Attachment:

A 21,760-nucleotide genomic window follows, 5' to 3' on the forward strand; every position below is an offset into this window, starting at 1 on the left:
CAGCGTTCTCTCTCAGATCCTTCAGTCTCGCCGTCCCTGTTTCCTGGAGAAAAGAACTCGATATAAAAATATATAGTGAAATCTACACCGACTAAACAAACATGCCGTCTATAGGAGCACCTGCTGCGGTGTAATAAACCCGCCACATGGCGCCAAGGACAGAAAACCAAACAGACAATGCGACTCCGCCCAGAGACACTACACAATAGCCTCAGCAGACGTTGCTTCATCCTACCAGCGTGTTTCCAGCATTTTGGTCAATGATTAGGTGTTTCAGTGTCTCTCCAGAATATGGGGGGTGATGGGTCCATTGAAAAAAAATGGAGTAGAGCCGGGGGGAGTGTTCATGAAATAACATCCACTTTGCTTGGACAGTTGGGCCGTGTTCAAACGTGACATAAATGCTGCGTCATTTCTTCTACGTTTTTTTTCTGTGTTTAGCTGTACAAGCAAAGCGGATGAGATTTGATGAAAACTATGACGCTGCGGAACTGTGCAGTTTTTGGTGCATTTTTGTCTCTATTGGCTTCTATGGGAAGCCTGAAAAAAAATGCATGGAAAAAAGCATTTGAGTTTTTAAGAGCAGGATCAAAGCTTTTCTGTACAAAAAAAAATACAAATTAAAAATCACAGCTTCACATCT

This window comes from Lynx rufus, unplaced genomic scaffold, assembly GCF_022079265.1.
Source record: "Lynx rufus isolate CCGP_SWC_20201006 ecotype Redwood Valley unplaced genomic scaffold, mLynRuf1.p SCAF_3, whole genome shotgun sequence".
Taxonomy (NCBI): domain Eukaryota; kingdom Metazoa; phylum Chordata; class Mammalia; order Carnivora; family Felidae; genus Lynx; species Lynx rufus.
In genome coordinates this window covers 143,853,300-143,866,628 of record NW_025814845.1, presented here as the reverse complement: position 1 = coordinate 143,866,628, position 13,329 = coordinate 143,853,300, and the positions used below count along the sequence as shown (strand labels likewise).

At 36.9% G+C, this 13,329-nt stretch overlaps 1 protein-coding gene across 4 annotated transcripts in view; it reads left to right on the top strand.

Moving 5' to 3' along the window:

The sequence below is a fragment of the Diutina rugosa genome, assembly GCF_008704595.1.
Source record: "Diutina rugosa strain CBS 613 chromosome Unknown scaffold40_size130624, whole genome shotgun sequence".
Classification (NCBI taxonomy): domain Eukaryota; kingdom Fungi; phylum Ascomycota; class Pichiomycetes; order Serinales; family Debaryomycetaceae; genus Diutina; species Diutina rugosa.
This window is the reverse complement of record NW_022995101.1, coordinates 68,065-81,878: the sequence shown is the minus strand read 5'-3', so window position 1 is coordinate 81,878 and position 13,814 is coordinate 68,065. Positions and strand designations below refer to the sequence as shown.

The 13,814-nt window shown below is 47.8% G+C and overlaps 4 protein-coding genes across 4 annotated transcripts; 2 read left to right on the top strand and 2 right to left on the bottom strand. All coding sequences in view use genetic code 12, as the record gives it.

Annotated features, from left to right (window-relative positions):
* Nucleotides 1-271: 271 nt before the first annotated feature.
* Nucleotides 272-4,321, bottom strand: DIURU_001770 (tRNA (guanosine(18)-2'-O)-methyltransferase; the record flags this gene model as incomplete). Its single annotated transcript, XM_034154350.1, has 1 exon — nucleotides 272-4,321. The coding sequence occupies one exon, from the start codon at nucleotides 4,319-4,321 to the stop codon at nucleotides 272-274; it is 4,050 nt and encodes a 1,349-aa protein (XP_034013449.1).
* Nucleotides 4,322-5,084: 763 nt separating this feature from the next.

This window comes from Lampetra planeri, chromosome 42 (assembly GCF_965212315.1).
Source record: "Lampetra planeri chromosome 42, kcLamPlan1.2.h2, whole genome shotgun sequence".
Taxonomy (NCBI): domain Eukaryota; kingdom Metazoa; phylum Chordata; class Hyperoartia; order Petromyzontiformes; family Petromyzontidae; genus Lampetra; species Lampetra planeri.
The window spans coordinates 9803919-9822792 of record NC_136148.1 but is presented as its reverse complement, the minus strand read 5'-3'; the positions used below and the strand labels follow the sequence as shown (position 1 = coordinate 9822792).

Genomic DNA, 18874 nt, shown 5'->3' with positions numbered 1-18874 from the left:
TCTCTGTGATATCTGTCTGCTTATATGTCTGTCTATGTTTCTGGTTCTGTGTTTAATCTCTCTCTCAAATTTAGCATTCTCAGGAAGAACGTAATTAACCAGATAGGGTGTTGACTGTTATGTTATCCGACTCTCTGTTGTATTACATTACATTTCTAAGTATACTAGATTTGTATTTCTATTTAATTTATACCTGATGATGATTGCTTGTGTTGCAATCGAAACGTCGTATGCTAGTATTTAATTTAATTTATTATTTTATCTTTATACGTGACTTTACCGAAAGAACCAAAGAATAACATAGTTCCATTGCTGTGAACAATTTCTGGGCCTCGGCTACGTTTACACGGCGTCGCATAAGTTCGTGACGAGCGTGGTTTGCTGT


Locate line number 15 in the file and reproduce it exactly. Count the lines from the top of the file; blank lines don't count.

* Nucleotides 1-271: 271 nt before the first annotated feature.